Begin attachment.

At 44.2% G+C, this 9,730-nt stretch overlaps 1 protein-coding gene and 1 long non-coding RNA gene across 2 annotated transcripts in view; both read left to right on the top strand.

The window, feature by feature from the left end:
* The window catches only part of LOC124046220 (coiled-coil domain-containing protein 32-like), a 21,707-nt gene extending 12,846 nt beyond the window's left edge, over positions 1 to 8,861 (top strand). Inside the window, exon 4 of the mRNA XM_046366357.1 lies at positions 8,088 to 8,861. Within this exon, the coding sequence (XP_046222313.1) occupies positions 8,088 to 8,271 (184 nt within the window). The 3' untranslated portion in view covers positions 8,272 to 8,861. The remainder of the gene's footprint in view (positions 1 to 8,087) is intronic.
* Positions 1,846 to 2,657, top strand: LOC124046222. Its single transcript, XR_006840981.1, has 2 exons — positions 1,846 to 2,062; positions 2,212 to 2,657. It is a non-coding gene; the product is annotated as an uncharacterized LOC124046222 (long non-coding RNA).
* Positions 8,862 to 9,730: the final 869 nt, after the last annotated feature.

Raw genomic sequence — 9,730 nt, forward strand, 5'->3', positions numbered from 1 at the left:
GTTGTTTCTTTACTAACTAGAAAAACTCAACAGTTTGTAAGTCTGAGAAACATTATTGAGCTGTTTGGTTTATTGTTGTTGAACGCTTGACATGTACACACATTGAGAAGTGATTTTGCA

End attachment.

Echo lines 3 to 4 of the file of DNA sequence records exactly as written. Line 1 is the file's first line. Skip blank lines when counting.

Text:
* The window catches only part of LOC124046220 (coiled-coil domain-containing protein 32-like), a 21,707-nt gene extending 12,846 nt beyond the window's left edge, over positions 1 to 8,861 (top strand). Inside the window, exon 4 of the mRNA XM_046366357.1 lies at positions 8,088 to 8,861. Within this exon, the coding sequence (XP_046222313.1) occupies positions 8,088 to 8,271 (184 nt within the window). The 3' untranslated portion in view covers positions 8,272 to 8,861. The remainder of the gene's footprint in view (positions 1 to 8,087) is intronic.
* Positions 1,846 to 2,657, top strand: LOC124046222. Its single transcript, XR_006840981.1, has 2 exons — positions 1,846 to 2,062; positions 2,212 to 2,657. It is a non-coding gene; the product is annotated as an uncharacterized LOC124046222 (long non-coding RNA).